Joseph and Hannah’s two oldest daughters, Rachel and Ellen, were born in England during Joseph’s mission.  After his release, the family joined the Saints in Nauvoo and crossed the plains to Utah in 1848.

Hannah carried with her a small Bible which had belonged to her grandfather.  I do not know where this book is today, but a drawing of the Bible was included in a Burton family history published in the 1960s. 

A copy of the flyleaf of this Bible was included in this family history.  First, notice the signature which was in the Bible.

It matches the signature in the book I just acquired.

The inscription in the Bible which follows the signature states that the book was borrowed:  “Parson Greenwood's Book 1766. Had of Richard Ogden (nigh Rochdale) for my life and if I am the longer liver tis mine for ever, if not, it is to be returned to him again, after my death.”  Presumably, Parson Greenwood outlived his friend Richard.

Parson Greenwood was a minister in the Anglican Church and was an associate of John and Charles Wesley.  The Wesley brothers intended to create a path for Christians which would bring the Spirit of God into their lives.  This path was called “means of grace,” a method which Anglican Church members could follow.  The steps included studying the scriptures, caring for the poor and sincere prayer.  Eventually, this path developed into a separate church, known as Methodism.  When John Wesley left the Anglican Church, Parson Greenwood followed.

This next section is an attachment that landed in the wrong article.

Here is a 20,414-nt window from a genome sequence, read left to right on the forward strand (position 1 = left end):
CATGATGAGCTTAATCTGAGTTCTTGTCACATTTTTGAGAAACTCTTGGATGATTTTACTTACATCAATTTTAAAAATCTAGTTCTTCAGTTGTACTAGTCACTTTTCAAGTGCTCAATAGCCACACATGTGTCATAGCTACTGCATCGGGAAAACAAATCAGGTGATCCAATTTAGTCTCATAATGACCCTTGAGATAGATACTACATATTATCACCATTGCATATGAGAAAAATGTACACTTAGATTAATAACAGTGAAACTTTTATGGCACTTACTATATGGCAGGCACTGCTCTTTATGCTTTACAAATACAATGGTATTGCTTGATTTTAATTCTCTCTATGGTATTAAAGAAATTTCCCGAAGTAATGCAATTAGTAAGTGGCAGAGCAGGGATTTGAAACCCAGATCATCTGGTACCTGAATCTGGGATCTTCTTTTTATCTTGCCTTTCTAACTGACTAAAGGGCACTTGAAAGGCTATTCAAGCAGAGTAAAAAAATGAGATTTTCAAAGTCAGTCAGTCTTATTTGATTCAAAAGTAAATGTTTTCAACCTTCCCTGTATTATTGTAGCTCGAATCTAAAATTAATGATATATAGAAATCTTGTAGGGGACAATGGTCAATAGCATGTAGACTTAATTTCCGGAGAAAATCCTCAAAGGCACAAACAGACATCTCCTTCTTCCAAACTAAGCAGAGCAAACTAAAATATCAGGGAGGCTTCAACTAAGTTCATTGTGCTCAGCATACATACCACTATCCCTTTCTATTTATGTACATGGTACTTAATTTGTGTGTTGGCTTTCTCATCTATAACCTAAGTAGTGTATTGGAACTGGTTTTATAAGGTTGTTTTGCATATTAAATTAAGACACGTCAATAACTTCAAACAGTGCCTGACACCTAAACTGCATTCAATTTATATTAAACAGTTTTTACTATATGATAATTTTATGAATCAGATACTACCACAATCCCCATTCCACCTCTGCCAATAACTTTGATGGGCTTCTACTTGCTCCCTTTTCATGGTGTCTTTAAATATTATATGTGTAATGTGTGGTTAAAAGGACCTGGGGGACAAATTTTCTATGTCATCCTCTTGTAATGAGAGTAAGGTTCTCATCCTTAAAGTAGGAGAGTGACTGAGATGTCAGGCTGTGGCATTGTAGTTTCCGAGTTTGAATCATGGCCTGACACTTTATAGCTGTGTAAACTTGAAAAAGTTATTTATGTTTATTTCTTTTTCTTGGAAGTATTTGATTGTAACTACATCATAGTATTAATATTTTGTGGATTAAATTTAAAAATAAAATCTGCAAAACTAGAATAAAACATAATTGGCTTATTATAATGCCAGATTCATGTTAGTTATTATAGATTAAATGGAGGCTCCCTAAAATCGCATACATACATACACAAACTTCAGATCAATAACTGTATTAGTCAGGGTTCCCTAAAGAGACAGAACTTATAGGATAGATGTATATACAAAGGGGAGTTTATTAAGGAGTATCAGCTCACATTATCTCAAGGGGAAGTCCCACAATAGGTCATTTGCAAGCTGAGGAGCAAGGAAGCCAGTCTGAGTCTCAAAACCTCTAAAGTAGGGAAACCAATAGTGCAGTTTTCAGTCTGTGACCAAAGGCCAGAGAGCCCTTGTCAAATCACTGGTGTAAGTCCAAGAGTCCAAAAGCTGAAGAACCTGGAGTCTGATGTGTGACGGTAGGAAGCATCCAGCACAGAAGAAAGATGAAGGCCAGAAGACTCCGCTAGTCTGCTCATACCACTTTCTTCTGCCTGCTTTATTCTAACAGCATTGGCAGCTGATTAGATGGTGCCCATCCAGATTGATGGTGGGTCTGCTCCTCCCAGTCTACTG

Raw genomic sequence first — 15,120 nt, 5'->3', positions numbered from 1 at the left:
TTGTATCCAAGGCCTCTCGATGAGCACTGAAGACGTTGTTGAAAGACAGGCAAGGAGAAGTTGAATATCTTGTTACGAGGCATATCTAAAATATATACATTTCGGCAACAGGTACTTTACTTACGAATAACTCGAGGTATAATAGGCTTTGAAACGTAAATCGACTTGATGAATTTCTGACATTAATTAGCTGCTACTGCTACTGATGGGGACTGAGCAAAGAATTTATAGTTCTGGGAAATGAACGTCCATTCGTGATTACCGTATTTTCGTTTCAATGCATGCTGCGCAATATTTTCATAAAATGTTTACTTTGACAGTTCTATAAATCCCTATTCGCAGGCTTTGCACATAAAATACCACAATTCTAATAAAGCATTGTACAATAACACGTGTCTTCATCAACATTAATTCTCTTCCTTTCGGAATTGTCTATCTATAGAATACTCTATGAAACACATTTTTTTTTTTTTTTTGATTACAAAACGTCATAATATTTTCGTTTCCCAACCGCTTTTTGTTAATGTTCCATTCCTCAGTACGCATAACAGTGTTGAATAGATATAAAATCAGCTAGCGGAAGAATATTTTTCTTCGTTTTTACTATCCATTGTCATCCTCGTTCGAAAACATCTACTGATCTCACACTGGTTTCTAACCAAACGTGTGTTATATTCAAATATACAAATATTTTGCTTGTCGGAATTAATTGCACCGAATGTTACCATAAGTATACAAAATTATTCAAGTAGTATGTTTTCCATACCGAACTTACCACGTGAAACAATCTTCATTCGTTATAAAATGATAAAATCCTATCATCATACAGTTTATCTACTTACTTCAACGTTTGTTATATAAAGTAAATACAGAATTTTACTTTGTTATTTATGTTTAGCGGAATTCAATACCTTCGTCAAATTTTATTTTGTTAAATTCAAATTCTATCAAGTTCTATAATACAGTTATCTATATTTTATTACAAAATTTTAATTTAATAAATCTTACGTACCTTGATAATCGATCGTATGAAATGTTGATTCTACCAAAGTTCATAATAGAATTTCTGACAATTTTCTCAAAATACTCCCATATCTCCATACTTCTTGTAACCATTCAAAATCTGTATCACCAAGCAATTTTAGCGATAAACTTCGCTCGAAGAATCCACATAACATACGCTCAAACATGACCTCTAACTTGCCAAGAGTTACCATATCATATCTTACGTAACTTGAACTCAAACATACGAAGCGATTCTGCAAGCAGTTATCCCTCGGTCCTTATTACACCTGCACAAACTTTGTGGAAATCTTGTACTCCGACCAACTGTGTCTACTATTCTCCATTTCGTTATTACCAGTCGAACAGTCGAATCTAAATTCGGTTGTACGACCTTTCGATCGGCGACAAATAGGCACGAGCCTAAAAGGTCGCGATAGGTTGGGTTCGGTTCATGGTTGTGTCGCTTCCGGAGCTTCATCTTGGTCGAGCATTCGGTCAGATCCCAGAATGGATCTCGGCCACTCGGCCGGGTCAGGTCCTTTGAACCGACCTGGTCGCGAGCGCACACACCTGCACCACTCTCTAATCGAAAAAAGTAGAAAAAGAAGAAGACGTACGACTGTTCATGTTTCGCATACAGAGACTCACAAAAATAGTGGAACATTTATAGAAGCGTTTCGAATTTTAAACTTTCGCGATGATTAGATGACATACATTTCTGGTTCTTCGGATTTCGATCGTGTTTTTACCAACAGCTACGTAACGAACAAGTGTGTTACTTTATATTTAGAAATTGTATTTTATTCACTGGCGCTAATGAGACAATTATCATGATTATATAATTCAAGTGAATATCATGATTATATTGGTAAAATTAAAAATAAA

I haven’t been able to obtain much information from the seller about the book.  He was happy to sell it to a descendant and I was happy to buy it, and that’s pretty much where we stand.  Interestingly, Parson Greenwood died in Yorkshire in 1810.  The receipt the seller emailed me after his wife mailed the book was printed in Yorkshire.

The book has two stamps of Parson Greenwood's name which I am certain were added later.

Hannah left an older brother, George, in England when she emigrated.  I wonder if George Greenwood might have inherited this book, and perhaps other books belonging to his grandfather.  Perhaps he kept his library organized by using these stamps.

Hannah’s daughter Rachel married William Walton Burton, a British convert who emigrated to the United States in 1854.